SANCF takes govt to court over decision to ban religious gatherings

The forum filed papers at the Johannesburg High Court on Friday to challenge the closure of churches and other places of worship.

FILE: President Cyril Ramaphosa addresses the nation on 11 January 2021. Picture: GCIS.

JOHANNESBURG - The South African National Christian Forum (SANCF) is taking government to court over its decision to ban religious gatherings.

The forum filed papers at the Johannesburg High Court on Friday to challenge the closure of churches and other places of worship.

The restrictions on religious and other gatherings were reinstated when President Cyril Ramaphosa announced the move to adjusted level 3 lockdown in response to spiralling numbers of COVID-19 infections.

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The forum said while it fully supports government's fight against the pandemic, the move was irrational.
The forum is demanding that the public be able to attend church services, insisting they are essential.

The forum’s president Bishop Marothi Mashashane said they’ve approached the courts to challenge the constitutionality of what he calls an infringement on the right to faith.

“Did the government declare churches as a hotspot? The answer is no. We are seeking relief from the courts to declare the regulation irrational and unconstitutional.”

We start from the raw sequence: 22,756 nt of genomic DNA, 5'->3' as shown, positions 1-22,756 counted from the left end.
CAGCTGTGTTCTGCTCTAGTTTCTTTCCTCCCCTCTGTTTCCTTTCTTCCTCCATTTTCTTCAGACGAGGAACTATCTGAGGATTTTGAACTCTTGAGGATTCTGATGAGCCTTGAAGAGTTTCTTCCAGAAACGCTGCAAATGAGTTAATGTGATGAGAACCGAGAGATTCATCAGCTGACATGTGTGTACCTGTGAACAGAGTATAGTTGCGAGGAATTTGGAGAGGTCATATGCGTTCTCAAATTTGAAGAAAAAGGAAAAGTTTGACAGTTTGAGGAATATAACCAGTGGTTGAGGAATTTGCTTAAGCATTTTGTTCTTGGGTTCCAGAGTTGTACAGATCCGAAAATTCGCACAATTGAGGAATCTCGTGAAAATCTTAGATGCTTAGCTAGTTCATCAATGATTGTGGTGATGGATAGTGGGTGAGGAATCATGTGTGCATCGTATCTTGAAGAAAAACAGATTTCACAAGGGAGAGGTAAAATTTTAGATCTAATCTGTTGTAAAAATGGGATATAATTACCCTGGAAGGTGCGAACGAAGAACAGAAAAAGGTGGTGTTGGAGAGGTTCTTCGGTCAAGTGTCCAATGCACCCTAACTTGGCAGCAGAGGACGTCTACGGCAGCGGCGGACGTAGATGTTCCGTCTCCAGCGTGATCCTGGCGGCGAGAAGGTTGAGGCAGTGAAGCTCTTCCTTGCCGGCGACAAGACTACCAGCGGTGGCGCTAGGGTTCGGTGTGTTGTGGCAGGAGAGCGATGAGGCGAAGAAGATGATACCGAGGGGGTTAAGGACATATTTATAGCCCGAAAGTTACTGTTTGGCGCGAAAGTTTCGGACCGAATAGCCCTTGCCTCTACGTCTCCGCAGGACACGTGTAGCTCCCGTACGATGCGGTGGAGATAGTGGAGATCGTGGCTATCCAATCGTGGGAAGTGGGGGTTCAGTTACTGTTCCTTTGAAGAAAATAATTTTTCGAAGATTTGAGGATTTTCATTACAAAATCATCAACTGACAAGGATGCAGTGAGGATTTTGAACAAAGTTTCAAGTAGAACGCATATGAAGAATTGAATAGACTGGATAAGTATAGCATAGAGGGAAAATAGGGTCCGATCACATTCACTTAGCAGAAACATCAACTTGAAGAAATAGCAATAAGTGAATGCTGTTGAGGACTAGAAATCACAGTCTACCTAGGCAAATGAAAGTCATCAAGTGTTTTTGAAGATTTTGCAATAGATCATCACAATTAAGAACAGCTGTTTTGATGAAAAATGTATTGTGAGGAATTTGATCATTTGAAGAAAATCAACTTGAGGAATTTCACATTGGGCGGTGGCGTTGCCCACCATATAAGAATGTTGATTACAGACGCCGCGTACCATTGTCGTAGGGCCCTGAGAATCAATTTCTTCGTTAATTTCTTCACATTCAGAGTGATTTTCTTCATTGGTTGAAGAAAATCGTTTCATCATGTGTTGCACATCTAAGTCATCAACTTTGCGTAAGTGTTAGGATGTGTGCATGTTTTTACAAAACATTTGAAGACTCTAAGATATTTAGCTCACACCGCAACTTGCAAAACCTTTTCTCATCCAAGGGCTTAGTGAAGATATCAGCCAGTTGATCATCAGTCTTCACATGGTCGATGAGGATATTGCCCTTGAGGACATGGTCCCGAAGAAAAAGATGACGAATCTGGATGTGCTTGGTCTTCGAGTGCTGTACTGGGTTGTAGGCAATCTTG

Mashashane said there was also widespread unease within faith-based communities about government’s exemption allowing restaurants, casino’s and cinemas to remain open.

“Whether the gathering is for worship or for gambling or for gym or entertainment, government would rather compromise the lives of people in exchange for money. That is the interpretation of it.”

The forum's court action comes after a standoff between police and 250 churchgoers last week who contravened lockdown regulations in Sebokeng.

At least three people were arrested after law enforcement had to use rubber bullets and stun grenades to disperse the worshipers.

Meanwhile, liquor traders are calling on Ramaphosa to urgently meet with the alcohol industry to lift the current restriction on the sale of alcohol.

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The industry said the ban on alcohol sales continues to wreak havoc in the sector with thousands of livelihoods on the brink poverty whilst the future of taverns remains in doubt.

This is the third time the industry has had to close down due to lockdown in a bid to alleviate pressure on the overburdened health system, which is battling the COVID-19 pandemic.

The Liquor Traders Formation’s Lucky Ntimane said the sector wanted the president to support tavern owners with financial assistance and a moratorium on liquor licence fees for up to a year.

Ntimane said off-site sales of alcohol should also be reinstated as the livelihoods of families and over 250,000 workers in the tavern sector are at stake.

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